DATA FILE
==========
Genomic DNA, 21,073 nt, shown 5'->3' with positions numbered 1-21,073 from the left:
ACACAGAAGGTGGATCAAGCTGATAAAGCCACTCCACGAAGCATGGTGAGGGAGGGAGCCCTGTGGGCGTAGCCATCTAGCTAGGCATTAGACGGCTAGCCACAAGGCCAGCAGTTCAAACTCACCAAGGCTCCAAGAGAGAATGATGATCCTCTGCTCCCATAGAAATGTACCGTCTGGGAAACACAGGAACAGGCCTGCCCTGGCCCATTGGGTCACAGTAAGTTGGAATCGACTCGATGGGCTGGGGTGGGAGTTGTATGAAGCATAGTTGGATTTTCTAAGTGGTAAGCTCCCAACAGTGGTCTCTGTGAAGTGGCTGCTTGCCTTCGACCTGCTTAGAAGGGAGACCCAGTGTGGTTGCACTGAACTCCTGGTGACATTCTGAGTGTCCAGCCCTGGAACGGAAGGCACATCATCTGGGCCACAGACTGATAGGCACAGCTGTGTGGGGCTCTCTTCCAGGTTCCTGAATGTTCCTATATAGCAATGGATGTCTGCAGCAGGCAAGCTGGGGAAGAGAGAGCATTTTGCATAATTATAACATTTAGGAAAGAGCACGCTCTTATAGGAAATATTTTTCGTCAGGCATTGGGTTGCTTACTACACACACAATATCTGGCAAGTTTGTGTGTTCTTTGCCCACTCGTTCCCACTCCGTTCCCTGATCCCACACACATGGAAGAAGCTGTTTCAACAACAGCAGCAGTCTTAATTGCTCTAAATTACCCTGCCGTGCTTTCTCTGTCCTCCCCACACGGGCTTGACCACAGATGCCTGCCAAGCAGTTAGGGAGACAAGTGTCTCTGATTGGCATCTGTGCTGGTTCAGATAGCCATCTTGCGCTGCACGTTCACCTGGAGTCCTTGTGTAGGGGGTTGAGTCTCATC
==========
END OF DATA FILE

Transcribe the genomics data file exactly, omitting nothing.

Genomic DNA, 21,073 nt, shown 5'->3' with positions numbered 1-21,073 from the left:
ACACAGAAGGTGGATCAAGCTGATAAAGCCACTCCACGAAGCATGGTGAGGGAGGGAGCCCTGTGGGCGTAGCCATCTAGCTAGGCATTAGACGGCTAGCCACAAGGCCAGCAGTTCAAACTCACCAAGGCTCCAAGAGAGAATGATGATCCTCTGCTCCCATAGAAATGTACCGTCTGGGAAACACAGGAACAGGCCTGCCCTGGCCCATTGGGTCACAGTAAGTTGGAATCGACTCGATGGGCTGGGGTGGGAGTTGTATGAAGCATAGTTGGATTTTCTAAGTGGTAAGCTCCCAACAGTGGTCTCTGTGAAGTGGCTGCTTGCCTTCGACCTGCTTAGAAGGGAGACCCAGTGTGGTTGCACTGAACTCCTGGTGACATTCTGAGTGTCCAGCCCTGGAACGGAAGGCACATCATCTGGGCCACAGACTGATAGGCACAGCTGTGTGGGGCTCTCTTCCAGGTTCCTGAATGTTCCTATATAGCAATGGATGTCTGCAGCAGGCAAGCTGGGGAAGAGAGAGCATTTTGCATAATTATAACATTTAGGAAAGAGCACGCTCTTATAGGAAATATTTTTCGTCAGGCATTGGGTTGCTTACTACACACACAATATCTGGCAAGTTTGTGTGTTCTTTGCCCACTCGTTCCCACTCCGTTCCCTGATCCCACACACATGGAAGAAGCTGTTTCAACAACAGCAGCAGTCTTAATTGCTCTAAATTACCCTGCCGTGCTTTCTCTGTCCTCCCCACACGGGCTTGACCACAGATGCCTGCCAAGCAGTTAGGGAGACAAGTGTCTCTGATTGGCATCTGTGCTGGTTCAGATAGCCATCTTGCGCTGCACGTTCACCTGGAGTCCTTGTGTAGGGGGTTGAGTCTCATC